Home' Brewers Guardian Digital Magazine : September 2013 Contents G
enerally speaking, America’s craft brewers are to
be admired for their creativity, even if the brewing
industry from time-to-time views their more imagi-
native offerings with a degree of scepticism.
But the latest trend to emerge from the United
States should be greeted by even the most hidebound tradi-
tionalists with enthusiasm. Hang on to your pull tabs: craft
beer packaged in cans is poised to become the next big thing.
Over the past two years, cans have doubled their share
of what is already a rapidly-growing US craft beer market.
Bottle shops and bars are adding shelves for cans, new busi-
nesses are popping up to support the growing marketplace,
and mobile canning lines have even been spotted at beer fairs
around the country – offering home brewers a novel way to
package their creations.
So far, so good for cans. But can they really supplant bottles
as the default format of choice for packaged craft beer?
“Bottles are still clearly king in craft,” says Bart Watson,
staff economist at the Brewers Association, the non-profit trade
body of the American craft fraternity. He points out that even
with double-digit growth canned beer accounts for only four to
five per cent of the US craft market, and that only one of the
top-50 selling US craft packages is in a can.
Yet, the trend has expanded so rapidly that the Brewers
Association considers its 2011 count of 179 craft brewers
offering canned beers to be woefully outdated. Back-of-the-
envelope estimates suggest that the number of craft brewer-
ies opting to package in cans may have climbed by as much
as 66% over the past two years. By the time the Brewers
Association completes its next report in 2014, Watson expects
that percentage to be even higher.
The craft-in-can movement has even spawned its own web-
site, www.craftcans.com, with its motto “news and reviews
for the canned beer revolution”. Here, more than anywhere,
an accurate number might be expected. The website calcu-
lates that 338 American craft brewers are now canning in one
form or another – although that figure includes breweries that
might not qualify as “craft”, such as MillerCoors subsidiary AC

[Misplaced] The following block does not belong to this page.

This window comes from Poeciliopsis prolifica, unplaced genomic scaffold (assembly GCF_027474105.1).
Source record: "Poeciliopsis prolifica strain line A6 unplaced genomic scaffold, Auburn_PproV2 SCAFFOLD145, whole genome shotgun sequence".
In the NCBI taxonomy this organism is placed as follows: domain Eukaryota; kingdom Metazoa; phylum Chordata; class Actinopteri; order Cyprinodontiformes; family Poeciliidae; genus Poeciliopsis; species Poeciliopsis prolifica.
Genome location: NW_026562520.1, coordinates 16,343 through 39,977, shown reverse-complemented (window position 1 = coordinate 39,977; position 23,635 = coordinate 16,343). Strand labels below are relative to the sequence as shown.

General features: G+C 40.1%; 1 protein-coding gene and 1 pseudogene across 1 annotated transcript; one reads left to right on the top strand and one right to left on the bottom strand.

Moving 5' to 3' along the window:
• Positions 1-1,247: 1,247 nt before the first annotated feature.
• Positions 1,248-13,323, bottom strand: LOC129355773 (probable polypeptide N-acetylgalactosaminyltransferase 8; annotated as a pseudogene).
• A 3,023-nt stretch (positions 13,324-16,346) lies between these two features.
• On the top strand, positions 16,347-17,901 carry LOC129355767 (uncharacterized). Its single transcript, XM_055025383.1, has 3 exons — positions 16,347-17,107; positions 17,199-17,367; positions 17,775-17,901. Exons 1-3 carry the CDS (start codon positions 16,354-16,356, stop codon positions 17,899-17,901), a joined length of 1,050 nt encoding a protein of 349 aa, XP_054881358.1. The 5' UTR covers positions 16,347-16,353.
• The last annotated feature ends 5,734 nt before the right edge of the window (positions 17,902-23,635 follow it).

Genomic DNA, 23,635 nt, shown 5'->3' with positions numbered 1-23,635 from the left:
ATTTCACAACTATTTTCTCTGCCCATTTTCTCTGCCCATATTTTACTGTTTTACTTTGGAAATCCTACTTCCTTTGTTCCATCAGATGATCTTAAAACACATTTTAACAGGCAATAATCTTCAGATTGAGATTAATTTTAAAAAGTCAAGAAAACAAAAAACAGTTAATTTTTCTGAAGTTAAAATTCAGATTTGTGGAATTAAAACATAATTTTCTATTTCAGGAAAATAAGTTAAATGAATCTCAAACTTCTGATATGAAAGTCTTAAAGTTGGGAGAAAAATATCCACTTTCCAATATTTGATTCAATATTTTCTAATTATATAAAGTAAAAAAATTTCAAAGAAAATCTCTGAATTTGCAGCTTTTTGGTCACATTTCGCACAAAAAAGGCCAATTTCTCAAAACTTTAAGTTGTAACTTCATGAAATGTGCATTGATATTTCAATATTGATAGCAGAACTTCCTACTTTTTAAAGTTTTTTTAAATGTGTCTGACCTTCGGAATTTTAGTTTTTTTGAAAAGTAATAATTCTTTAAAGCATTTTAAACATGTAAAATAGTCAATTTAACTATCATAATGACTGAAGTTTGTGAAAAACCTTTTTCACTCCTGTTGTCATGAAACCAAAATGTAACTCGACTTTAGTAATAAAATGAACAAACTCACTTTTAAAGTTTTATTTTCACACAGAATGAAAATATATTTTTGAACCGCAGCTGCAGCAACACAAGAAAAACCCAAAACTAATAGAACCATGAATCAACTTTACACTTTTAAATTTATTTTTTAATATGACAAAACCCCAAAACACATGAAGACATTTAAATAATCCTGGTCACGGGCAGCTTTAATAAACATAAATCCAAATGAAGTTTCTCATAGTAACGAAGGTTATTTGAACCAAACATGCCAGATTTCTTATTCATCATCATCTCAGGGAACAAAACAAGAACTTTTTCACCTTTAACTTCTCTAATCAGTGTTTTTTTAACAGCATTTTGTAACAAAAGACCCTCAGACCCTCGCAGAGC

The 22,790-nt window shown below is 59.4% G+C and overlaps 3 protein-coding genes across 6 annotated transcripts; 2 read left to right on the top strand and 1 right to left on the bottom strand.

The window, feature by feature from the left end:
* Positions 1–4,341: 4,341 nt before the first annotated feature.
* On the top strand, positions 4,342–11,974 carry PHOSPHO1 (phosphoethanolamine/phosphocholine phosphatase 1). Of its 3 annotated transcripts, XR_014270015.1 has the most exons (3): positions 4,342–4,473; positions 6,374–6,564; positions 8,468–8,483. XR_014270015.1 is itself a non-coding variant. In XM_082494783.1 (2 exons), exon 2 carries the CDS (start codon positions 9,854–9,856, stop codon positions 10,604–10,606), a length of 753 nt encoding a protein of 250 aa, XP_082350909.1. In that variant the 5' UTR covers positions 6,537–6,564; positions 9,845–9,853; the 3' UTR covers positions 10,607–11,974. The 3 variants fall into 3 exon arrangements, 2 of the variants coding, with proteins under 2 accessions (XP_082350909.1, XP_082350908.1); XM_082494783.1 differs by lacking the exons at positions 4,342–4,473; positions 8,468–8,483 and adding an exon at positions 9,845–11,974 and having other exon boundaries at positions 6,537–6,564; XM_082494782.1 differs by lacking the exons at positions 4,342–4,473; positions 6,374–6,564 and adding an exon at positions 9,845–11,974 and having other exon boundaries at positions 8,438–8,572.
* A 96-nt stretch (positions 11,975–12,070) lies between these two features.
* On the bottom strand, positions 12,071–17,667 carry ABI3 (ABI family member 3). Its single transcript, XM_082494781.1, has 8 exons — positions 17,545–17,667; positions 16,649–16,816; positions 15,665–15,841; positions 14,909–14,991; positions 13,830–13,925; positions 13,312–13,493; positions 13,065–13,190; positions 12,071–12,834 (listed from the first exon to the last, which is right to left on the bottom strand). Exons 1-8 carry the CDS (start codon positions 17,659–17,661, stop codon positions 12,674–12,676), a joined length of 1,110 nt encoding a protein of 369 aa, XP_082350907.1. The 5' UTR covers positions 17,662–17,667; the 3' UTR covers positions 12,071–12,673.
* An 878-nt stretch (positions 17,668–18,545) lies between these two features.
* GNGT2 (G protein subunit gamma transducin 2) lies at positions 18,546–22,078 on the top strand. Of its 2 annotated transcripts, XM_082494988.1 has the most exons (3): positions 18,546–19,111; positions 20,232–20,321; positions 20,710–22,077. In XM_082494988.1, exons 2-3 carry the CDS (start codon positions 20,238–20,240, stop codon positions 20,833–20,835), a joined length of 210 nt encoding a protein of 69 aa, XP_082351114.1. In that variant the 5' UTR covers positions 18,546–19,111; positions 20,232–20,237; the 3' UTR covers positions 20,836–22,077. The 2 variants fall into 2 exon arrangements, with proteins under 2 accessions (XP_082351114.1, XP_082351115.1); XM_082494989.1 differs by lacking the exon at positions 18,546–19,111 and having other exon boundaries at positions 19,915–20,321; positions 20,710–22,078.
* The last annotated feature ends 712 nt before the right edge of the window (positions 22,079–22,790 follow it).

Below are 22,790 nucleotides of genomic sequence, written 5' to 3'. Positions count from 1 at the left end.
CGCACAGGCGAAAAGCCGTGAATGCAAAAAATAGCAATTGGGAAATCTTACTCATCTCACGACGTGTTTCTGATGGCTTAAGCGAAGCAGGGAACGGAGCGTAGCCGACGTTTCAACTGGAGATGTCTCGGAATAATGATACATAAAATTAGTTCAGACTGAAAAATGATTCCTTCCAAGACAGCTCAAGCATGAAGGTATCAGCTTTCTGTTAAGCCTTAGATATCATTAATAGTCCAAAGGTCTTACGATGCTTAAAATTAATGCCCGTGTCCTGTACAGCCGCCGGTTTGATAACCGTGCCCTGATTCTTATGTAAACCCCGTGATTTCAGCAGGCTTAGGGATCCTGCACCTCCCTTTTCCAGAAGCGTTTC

Beer quality preserved
Aluminium advocates say this packaging trend is being driven
by a belief that cans are able preserve the quality of beer so
much better than bottles.
“It’s a scientific fact a can is better for craft beer than a
bottle,” says Pat Hartman, managing director of Colorado-
based Mobile Canning, which travels to small breweries to can
smaller batches of beer.
“You’re getting zero UV light penetration through a can,
whereas a bottle – even if it’s dark brown glass – it’s still clear
enough for light to pass through. Craft brewers today don’t
pasteurise their beer or take steps that macro-brewers like
Anheuser-Busch take. So hop particles are broken down by UV
light, which lowers shelf life.”
Another advantage of cans over bottles in the American mar-
ket is that they are more convenient to carry. Jeremy Youde,
a Minnesota-based home brewer, says he’s enjoyed buying
cans from both larger craft operations and smaller regional
outfits. “As someone who likes to take beer with me when I go
kayaking or camping, I’m pro-cans,” says Youde. “They’re a lot
lighter, much easier to transport, and seem to stay colder. With
more craft brewers canning, I like having more options, too.”
And as for taste? Aficionados say any difference is minimal.
“Many people still think of the old cans, which likely imparted
a metallic taste on the beer,” says Josh Nay, a former profes-
sional brewer who has worked at several East Coast brewer-
ies. “Today, cans are lined throughout and there’s no metallic
taste, but it is taking time to convert folks.”
That conversion process seems to gaining momentum,
argues Jason Medvec, president of Big Wood Brewery in White
Bear Lake, Minnesota. In his two years as a brewer, Medvec
claims to be witnessing a greater acceptance from the brewing
industry and consumers alike that cans are here to stay.
“I read ever more positive reviews about cans in beer blogs,
and I’m seeing our competitors reverting from bottles to cans
all the time,” says Medvec, whose brewery has only ever used
cans. “Bars are taking on our cans as well – in fact, our cans
are probably in as many bars as our draught beer.”
A further benefit of using cans over bottles, Medvec suggests,
is the advertising and marketing space they provide when com-
pared to a small bottle label. “Having all that space on a can
to deliver our messages has been very beneficial to us.”
Rather than take on its own canning line, Big Wood shares
one that is owned by a local food producer. Medvec says that
the latest passion of America’s craft
brewers comes in the unlikeliest of forms
the humble can. As Courtney Sherwood
discovers, brewers love the way cans
protect beer quality and the marketing
and logistics advantages they offer
Big Wood: president Jason Medvec believes consumers are starting to be won over by the canned format
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